What is the difference between MRI, CT, and Ultrasound?
Magnetic Resonance Imaging (MRI) scan is safe and uses no harmful radiation. The images are acquired using just radio waves, like those we use to listen to music on the radio, and alternating magnetic fields to create detailed images anywhere in the body. A coil, which is just a radio antenna, is placed adjacent to or surrounding the body part being imaged and the body part is positioned within is the center of the scanner where the magnetic field is most uniform. High field MRI scanners have a relatively long and narrow tube to create the strong, uniform magnetic field.
The scans take between 20 and 40 minutes. During the scan, multiple separate sequences, each taking between 2 to 5 minutes, are obtained in different imaging planes. Unlike CT or x-ray, the tissues on the MRI appear different on each sequence. For example, fluid can look white, grey, or dark, depending on the sequence. Because each sequence is acquired over a period of several minutes, patient must hold still to keep the images from blurring. New imaging techniques are being developed continually which can dramatically reduce scan times and even freeze motion altogether.
When to use MRI?
MRI scans have great soft tissue contrast and so they are ideal for imaging the joints and the spine.
MRI imaging of the joints is performed to diagnose:
- Meniscus tears
- Labral tears
- ACL and other ligament tears of the knee
- Bone bruises
- Osteonecrosis (AVN)
- Ligament injuries
- Tendon injuries
- Soft tissue masses (tumors) and cysts
- Cartilage defects
- Muscle injuries
- Fractures and stress fractures
- Unexplained joint pain with normal x-rays
MRI is also best for imaging the spine to assess low back pain, sciatica, extremity weakness, and shooting pain (radiculopathy) down the arms or legs.
MRI imaging of the spine is performed to diagnose:
- Degenerative disc disorders resulting in arthritis
- Disc bulges
- Disc herniations (disc protrusions or extrusions)
- Lumbar spine or sacral fractures which are not visible or hard to see on X-rays
- Slippage (subluxation) of lumbar spine segments
- Pars defects and pars fractures
- Disc infections (discitis)
- Vertebral body infections (osteomyelitis)
- Tumors spine and soft tissues
- Abdominal aortic aneurysms
- Adenopathy (large lymph nodes) or masses around spine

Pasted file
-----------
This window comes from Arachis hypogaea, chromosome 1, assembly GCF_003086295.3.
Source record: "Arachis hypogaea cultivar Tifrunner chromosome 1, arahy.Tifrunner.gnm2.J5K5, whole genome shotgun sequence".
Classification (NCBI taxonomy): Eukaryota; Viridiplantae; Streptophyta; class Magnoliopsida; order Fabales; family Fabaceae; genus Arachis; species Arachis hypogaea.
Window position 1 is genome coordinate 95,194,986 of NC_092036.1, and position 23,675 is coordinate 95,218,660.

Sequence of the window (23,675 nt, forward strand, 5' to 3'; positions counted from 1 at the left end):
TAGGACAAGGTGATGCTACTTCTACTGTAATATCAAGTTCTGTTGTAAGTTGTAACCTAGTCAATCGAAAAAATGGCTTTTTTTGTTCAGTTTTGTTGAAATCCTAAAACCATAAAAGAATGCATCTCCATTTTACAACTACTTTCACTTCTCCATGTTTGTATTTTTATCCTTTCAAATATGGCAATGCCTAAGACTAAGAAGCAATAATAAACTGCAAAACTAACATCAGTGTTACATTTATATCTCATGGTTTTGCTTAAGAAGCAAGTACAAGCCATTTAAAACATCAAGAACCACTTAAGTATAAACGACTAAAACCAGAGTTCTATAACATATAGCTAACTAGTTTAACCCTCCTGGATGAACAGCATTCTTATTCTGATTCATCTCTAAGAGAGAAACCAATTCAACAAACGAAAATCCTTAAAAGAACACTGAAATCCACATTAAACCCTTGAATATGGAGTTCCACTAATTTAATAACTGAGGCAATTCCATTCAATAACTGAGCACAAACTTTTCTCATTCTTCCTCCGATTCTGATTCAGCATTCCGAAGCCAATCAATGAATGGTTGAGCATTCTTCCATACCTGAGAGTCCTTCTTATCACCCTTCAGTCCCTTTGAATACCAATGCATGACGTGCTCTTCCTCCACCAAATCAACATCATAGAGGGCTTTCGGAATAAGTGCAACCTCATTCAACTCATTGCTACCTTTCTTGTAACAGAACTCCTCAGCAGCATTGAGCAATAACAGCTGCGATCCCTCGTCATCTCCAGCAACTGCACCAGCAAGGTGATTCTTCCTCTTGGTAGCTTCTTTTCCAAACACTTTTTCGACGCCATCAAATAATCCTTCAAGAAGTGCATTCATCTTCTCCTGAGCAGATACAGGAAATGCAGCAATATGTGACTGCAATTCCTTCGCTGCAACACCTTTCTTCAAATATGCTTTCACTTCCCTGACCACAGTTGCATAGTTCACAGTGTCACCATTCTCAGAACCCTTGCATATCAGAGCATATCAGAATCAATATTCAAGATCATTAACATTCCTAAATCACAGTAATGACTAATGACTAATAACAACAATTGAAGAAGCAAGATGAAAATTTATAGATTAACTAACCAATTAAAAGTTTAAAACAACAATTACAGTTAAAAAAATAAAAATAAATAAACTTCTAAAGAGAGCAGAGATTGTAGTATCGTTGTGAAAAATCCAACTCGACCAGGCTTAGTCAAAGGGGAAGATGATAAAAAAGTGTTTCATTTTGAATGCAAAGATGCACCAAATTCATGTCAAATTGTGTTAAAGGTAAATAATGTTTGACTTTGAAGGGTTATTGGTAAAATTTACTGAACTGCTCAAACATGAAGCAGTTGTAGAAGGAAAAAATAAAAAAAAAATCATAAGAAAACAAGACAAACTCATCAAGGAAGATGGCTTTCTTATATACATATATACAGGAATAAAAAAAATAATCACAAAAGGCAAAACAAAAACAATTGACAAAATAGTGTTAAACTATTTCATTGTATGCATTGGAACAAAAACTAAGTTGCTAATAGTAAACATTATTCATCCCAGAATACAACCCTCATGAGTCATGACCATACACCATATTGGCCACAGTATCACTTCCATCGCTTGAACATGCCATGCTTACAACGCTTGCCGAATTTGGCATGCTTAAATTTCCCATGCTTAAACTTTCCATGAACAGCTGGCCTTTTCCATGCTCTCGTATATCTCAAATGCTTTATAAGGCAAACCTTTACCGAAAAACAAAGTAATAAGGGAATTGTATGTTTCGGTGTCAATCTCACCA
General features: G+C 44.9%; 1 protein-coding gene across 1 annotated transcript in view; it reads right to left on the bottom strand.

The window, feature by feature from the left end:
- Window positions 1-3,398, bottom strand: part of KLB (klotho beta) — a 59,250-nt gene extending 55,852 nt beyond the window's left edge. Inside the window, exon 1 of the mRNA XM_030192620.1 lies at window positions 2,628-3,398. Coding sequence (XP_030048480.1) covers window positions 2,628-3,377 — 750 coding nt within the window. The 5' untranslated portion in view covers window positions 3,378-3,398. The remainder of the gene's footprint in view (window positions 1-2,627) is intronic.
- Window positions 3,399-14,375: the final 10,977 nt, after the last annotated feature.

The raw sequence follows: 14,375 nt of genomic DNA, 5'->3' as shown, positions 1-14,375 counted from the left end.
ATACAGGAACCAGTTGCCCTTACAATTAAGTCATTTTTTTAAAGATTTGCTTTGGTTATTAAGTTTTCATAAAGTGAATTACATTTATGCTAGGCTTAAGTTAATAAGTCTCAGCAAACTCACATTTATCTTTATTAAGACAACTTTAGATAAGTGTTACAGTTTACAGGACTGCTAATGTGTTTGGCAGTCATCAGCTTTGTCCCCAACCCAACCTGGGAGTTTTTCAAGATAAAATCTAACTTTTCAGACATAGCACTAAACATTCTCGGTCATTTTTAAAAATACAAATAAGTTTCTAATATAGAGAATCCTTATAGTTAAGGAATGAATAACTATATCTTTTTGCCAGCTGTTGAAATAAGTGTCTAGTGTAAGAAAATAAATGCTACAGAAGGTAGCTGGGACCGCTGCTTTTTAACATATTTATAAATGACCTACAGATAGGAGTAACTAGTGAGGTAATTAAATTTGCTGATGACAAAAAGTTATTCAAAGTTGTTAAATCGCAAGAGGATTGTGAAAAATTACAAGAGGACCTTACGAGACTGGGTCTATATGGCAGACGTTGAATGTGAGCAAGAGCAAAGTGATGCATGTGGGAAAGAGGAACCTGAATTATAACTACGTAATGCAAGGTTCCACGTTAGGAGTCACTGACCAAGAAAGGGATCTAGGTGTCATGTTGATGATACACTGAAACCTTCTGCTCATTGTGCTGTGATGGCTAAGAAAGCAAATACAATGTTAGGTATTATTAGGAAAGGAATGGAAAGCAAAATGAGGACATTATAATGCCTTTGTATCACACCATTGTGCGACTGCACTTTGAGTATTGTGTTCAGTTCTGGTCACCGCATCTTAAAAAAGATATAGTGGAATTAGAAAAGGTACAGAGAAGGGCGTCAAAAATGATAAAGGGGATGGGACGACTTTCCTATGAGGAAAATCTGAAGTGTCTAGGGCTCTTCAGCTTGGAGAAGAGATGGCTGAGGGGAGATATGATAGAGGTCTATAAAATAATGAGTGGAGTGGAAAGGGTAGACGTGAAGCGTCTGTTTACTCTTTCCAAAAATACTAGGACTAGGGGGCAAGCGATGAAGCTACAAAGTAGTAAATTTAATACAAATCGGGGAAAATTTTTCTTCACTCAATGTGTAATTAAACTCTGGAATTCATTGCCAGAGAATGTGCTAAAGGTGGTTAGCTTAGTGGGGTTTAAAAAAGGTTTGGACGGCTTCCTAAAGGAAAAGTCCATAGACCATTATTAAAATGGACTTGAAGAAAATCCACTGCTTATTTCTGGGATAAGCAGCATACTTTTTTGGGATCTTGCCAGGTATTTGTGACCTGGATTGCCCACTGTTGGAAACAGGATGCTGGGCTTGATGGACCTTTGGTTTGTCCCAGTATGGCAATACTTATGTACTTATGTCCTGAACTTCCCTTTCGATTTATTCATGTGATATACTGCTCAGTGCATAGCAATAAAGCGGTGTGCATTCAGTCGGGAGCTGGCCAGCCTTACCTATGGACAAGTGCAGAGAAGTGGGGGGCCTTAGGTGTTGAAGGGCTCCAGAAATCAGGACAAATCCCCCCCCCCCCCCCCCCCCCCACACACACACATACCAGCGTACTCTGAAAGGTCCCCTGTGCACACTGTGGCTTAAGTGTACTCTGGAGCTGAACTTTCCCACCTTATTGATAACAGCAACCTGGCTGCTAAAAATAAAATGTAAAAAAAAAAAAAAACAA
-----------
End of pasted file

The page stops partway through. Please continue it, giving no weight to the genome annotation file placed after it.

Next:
- Stress fractures
MRI scans are safe, with no radiation, and have excellent soft tissue contrast which makes MRI the best modality to image the joints, the spine, and the brain.
A CT scan, which is a computerized form of x-ray, uses ionizing radiation to generate the images. The x-ray beam is shot through the body and the x-ray radiation that is not absorbed is captured on a receptor plates. The x-ray generators and receptor plates spin rapidly about the body within the circular housing as the radiation is continuously expelled and captured. A computer takes the data acquired and uses it to create detailed, high resolution images which can be viewed in any plane. The process of very rapid, taking only seconds for a small body part, to a few minutes for a larger area. Since CT is just a fancy x-ray, the soft tissues always look the same, similar to an x-ray, with bones appearing white, fluid and soft tissue appearing gray, and air appearing black. Bony detail is particularly good.
When to use CT?
CT scans have high spatial resolution and show fine anatomy of cortical bone to see nondisplaced fractures and lung parenchyma to see small nodules and interstitial lung disease.
CT scans are performed to diagnose:
- Cancer other disease of the lungs
- Large lymph nodes anywhere in the body
- Evaluation of the abdomen and pelvis with IV and GI contrast
- Complex fractures seen by x-ray
- Evaluation of any body part in the setting of trauma
- Bony anatomy of the middle and inner ear for hearing loss
- Evaluation of some bone tumors to supplement MRI
CT is super fast and has great spatial resolution making it the best choice to image bone injuries and the lungs. CT is also the best choice to image the brain, abdomen, and pelvis in the setting of acute trauma where fast scanning is essential.
Ultrasound is safe, with no radiation. It uses sound waves that reflect off of soft tissues to create the images. The images are low resolution, but it is safe, portable, and inexpensive. Because of the safety and low cost, it is often used to evaluation of the abdomen and pelvis. It is the method of choice to image the gallbladder, female pelvic organs, testicles, and thyroid gland. Ultrasound can help differentiate between solid and cystic lesion.
The images are best if the soft tissues are close to the scanner.
When to use ultrasound?
Ultrasound is inexpensive, safe, and portable making it widely used to evaluate many parts of the body and can produce high resolution images when the probe is close to the body part being imaged, like the thyroid gland and scrotum. Also, ultrasound can detect flowing blood and is therefore used to evaluate the carotid arteries for atherosclerotic disease, renal arteries for aneurysms and stenoses, the aortic size, the peripheral arteries for narrowing, and the popliteal veins for clot/thrombosis.
Ultrasound scans are performed to diagnose:
- Masses in the solid organs of the abdomen and pelvis
- Gallstones and other pathology of the gallbladder and biliary tree
- Cysts and solid lesions of the thyroid gland and size of thyroid size
- Enlargement of the liver and spleen
- Renal tumors, cysts, renal obstructions, and renal parenchymal disease
- Abdominal aortic aneurysm
- Carotid artery plaque
- Deep vein thrombosis
- Peripheral artery disease
- Renal artery stenosis and aneurysm
- Rotator cuff pathology
- Endometrial thickening of uterus and uterine fibroids
- Free fluid in the abdomen or pelvis
- Congenital hip and brain abnormalities in neonates
Ultrasound uses sound waves and is inexpensive.